This study showed that the traits for resistance to AfRGM did not make athwart cause on all the genotypes the same rate. While some genotypes possess a particular trait for resistance; others that are deficient in such could possess other traits to compensate for the deficiency among the resistant genotypes.

Table 1: Infestation of AfRGM on ten rice genotypes
HR: Highly resistant, R: Resistant, MR: Moderately resistant, MS: Moderately susceptible, S: Susceptible. Source: Standard evaluation system (SES) for rice (IRRI, 1996)

Table 2: Traits for resistance in rice genotypes

The variation in the resistance/susceptibility of different rice genotypes was partly attributed to some antixenotic traits associated with mechanism of resistance to AfRGM. The percentage tiller infestation was directly linked with some of the morphological characteristics possessed by various genotypes while some show otherwise. Leaf length was found to be a good antixenotic property for resistance to AfRGM as most of the resistant genotypes with low percentage mean tiller infestation possess long leaves (Fig. 1). The leaf length had a significant negative correlation (r = 0.629) with the percentage mean tiller infestation and thus resistance to AfRGM. The leaf length in most genotypes was inversely proportional to the percentage mean tiller infestation. TOG 7106 with 0% infestation has longest leaf while ITA 306 and CISADANE with highest infestation have the short leaf among the evaluated genotypes, although with a little variation in between (Fig. 1). The O. glaberrima genotypes are resistant to AfRGM and they all have leaf length as the antixenotic mechanism of resistance to AfRGM (Table 2). Therefore, leaf length is a dynamic feature as antixenotic mechanism of resistance to AfRGM.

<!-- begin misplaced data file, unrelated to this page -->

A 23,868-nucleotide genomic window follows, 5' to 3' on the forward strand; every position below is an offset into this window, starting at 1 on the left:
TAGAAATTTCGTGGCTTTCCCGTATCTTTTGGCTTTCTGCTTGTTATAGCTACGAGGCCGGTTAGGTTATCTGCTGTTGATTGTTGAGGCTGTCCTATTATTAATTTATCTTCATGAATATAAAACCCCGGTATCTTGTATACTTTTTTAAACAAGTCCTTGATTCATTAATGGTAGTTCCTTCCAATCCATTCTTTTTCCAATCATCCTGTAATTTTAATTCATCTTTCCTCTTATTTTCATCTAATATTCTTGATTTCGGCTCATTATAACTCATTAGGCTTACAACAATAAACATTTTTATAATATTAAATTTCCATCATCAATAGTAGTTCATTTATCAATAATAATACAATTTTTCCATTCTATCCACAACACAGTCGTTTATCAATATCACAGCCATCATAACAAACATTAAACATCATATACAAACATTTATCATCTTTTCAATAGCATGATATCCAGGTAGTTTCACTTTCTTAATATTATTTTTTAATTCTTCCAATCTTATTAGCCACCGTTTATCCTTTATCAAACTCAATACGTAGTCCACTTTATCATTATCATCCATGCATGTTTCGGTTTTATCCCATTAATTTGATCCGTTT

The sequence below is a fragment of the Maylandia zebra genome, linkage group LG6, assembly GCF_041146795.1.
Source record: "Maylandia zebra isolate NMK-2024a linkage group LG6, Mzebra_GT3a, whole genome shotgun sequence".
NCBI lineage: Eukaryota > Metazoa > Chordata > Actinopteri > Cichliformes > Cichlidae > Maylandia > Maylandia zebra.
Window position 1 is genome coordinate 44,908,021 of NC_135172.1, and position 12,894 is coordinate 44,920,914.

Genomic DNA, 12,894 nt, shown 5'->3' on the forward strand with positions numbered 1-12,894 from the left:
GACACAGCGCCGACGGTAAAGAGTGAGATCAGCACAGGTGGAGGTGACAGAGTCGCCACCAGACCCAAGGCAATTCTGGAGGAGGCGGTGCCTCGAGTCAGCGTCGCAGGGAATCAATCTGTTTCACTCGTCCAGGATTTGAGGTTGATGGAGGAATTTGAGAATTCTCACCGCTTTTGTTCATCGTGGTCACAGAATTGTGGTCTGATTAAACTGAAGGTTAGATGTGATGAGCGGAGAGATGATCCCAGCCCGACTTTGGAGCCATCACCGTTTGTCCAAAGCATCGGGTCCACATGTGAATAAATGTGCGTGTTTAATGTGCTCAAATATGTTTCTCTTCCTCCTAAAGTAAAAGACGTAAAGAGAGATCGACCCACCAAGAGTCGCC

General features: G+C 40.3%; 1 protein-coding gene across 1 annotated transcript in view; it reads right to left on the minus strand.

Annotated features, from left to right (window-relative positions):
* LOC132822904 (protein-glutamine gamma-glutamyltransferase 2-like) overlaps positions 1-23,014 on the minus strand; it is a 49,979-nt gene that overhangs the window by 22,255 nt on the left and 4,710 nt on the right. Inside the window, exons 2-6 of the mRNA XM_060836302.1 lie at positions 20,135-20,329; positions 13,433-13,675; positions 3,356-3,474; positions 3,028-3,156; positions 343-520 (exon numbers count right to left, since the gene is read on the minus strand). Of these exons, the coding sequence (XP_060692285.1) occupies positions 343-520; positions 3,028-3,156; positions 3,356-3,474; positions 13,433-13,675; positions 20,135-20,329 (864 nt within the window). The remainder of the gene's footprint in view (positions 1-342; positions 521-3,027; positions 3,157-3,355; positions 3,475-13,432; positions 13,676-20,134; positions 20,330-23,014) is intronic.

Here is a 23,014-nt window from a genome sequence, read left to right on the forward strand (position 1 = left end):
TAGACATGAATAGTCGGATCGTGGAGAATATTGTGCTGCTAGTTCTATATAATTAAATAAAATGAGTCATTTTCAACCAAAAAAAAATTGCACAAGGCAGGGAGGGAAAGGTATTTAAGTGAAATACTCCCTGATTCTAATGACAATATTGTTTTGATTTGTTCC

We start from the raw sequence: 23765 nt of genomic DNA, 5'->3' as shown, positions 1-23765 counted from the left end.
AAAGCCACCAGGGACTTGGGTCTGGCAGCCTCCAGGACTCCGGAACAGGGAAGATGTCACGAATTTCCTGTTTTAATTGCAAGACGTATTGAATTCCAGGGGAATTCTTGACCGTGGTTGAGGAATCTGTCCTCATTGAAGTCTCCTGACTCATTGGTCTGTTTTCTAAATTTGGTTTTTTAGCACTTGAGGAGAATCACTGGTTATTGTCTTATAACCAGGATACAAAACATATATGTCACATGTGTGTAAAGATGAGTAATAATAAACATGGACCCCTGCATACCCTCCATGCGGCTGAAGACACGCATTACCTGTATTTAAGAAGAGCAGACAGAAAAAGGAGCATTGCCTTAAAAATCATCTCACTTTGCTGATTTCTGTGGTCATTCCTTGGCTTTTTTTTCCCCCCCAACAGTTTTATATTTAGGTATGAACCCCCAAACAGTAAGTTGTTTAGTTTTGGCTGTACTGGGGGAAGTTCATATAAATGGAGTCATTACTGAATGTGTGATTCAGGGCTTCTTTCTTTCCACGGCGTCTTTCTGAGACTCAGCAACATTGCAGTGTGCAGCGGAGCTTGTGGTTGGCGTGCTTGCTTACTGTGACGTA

Fig. 1: Effect of leaf length of various rice genotypes on damage by AfRGM

Table 3: Antixenotic traits associated with resistance to AfRGM
Column means followed by the same letters are not significantly different at p≤0.05

The leaf breadth had a negative correlation with the percentage tiller infestation. The leaf wetness was associated with susceptibility of some susceptible rice genotypes to AfRGM in 2011 and 2012. The rate of leaf wetness tends to hasten and propel the chance eggs had to get to the leaf sheath. It was associated with susceptibility to AfRGM in ITA 306, CISADANE, NERICAL-25 and NERICAL-19. Leaf surface glossiness was associated with the level of resistance to AfRGM in TOG 7106 rice genotypes (Table 3). The percentage mean tiller infestation had significant positive correlation with some morphological traits as well as some secondary metabolites as shown Table 4. The leaf glossiness which in turn was negatively correlated with number of eggs laid though not significant. The leaf sheath was negatively correlated with percentage mean tiller infestation. Leaf sheath was identified as the trait of mechanism for resistance in TOG 7106, TOS 14519, TOG 7442 and TOG 7206 rice genotypes. The internode elongation had significant negative correlation with the percentage tiller infestation. The long internodes tend to impede the larva chance of boring in the plant. The number of eggs on leaf was positively correlated with the percentage mean tiller infestation The rate of oviposition was associated with the percentage tiller infestation and thus the susceptibility to AfRGM in CISADANE, ITA 306 and NERICAL-25. The oviposition in resistant genotypes (TOG 7206, TOG 7106, TOG 7442 and TOS 14519) was low. Thus, these genotypes possess inherent ability to deter oviposition. Trichome density was positively correlated with the percentage mean tiller infestation and it was not associated with the resistance in this study.

Table 4: Biochemical traits associated with resistance to AfRGM
Column means followed by the same letters are not significantly different at p≤0.05

Table 5: Eigen vectors of the first four principal components (PC 1, PC 2, PC 3 and PC 4) axes for 10 rice genotypes evaluated under artificial AfRGM infestation for antixenosis and antibiosis at Africa Rice-Ibadan in 2011 and 2012. Only eigen vectors with values equal to or higher than 0.3 are shown